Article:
A disability shouldn’t stop you from booking cheap flight deals to travel the world. However, all too often, hotels fall short at catering to special needs guests. From country to country, hotel to hotel, providing accessible rooms doesn’t come standard. Even when these types of hotel rooms are offered, they can be far from accessible. In order to avoid booking the wrong hotel, or worse, show up to a room that just won’t work for you, we have rounded up some essentials to look for in a hotel room to ensure it is in fact accessible.

Ground Floor Rooms

entering hotel room

In some countries, a hotel might say it’s mobility friendly if it merely offers an elevator. Think of the worst case scenario; if there’s a fire, you can’t count on an elevator. Some hotels are truly inaccessible as they only offer rooms on higher floors with stair access. Before you book a property, be sure that your room is going to be on the ground floor. If rooms are only available by way of the elevator and you’re not concerned about a fire, you will need to find out just how wide that elevator may be. In some hotels, the elevators can fit no more than a few people squeezed in tight.

Roll-In Showers

Many hotels will claim that they’re accessible, only to offer rooms with bathrooms that those with mobility issues can’t use. If you have reduced mobility, you’ll have to seek out rooms with roll-in showers so you don’t have to mess with steps. In addition to a roll-in shower, the bathroom should also have a shower chair. A room with a roll-in shower isn’t exactly mobility friendly if it lacks a shower chair to transfer into and out of for showers.

Once you find the hotel to accommodate your needs, grab cheap flight deals to complete your trip!

Grab Bars

accessible hotel bathroom

The hotel might tout its swanky rooftop bar, but if you need an accessible hotel room, you are interested in a different kind of bar. Hotels advertising accessible rooms can leave out a crucially required amenity, grab bars. If you want an accessible hotel room, you’ll need a room, specifically the bathroom, to have grab bars. These bars should not just be featured prominently and conveniently around the shower space but also around the toilet.

Wide Doorways

If you’re traveling with a wheelchair or a walker, you’ll need hotel rooms with wide doorways to get into the room and the bathroom. If you have booked a suite with a separate door to the bedroom, be sure this doorway is also wide enough. If a hotel doesn’t state that the doorways are accessibility friendly, it’s worth making a call to the property to ask about the width of the doorways.

Beds with Space Underneath

Most hotels don’t list the height of their beds. You’ll need to confirm that the beds aren’t too high or too low to the ground for your needs. If you need a lift to get from a wheelchair into a bed, you can’t book a room that features a low box spring and no space underneath the bed. You’ll want to look for hotel rooms that have space under the bed to roll a lift under so that you can actually get into the bed.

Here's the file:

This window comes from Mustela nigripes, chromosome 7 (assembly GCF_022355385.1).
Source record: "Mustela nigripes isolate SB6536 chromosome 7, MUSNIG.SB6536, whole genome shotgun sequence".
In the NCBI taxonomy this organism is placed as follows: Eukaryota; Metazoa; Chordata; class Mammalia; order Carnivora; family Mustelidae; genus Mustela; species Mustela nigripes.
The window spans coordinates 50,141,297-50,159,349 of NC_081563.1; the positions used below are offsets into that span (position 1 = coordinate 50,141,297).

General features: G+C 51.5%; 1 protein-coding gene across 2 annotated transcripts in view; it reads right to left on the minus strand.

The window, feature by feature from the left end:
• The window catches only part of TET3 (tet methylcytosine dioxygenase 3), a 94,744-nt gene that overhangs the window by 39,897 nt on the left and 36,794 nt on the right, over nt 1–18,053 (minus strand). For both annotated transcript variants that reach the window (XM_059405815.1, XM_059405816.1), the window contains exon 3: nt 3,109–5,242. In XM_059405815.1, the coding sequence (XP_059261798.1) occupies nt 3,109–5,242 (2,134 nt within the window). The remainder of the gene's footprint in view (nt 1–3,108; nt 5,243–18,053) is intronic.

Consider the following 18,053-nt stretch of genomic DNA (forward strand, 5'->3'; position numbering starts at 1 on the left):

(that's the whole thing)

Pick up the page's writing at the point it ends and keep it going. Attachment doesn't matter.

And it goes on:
A Convenient Height for Light Switches and Outlets

turn on light switch

Some hotels will merely take out extra furniture in a standard room and call it accessible. If this is the case, the light switches and outlets might be out of reach. The height of light switches and outlets can play a factor in if you can actually stay in the room. If you are just placed in a standard hotel room, those switches and outlets might not work for your needs.

RELATED: 6 Tips to Make Your Trip Less Stressful If You’re Traveling with a Disability

Service Animal Allowance

Some hotels will impose a fee for traveling with your pet or some won’t even allow pets. However, if you must travel with a service dog, you’ll need to be sure that your hotel allows service animals, even if they don’t allow pets normally. Some will have a strict no pet policy. Others will not provide any sort of amenities for your service animal. Find out what your hotel allows and provides especially if you are traveling with Fido.

Closed Captioning and Braille Signage

braille in elevator

Accessibility shouldn’t just mean the room is wheelchair friendly. If you are hearing impaired, you’ll want to be sure your hotel room has closed-captioning on the TV. In addition, look out for hotel rooms with phones that don’t just ring, but also those that light up and flash. Those who are visually impaired should seek out hotels with braille signage, even down to the room service menu, and plenty of lighting in the guestrooms.

What do you look for in an accessible hotel room? Share your checklist with us in the comments below!

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About The Author

Suzy Guese is a travel writer from Denver, Colorado. She caught the travel bug after taking her very first flight at just three months old—she was headed for Disney World—and has been a total travel junkie ever since. From family car trips across North America to stints abroad in Europe, Suzy travels the globe with her redheaded temperament in search of sarcasm, stories, and travel tips to share with anyone willing to listen. She blogs about her travels at http://suzyguese.com.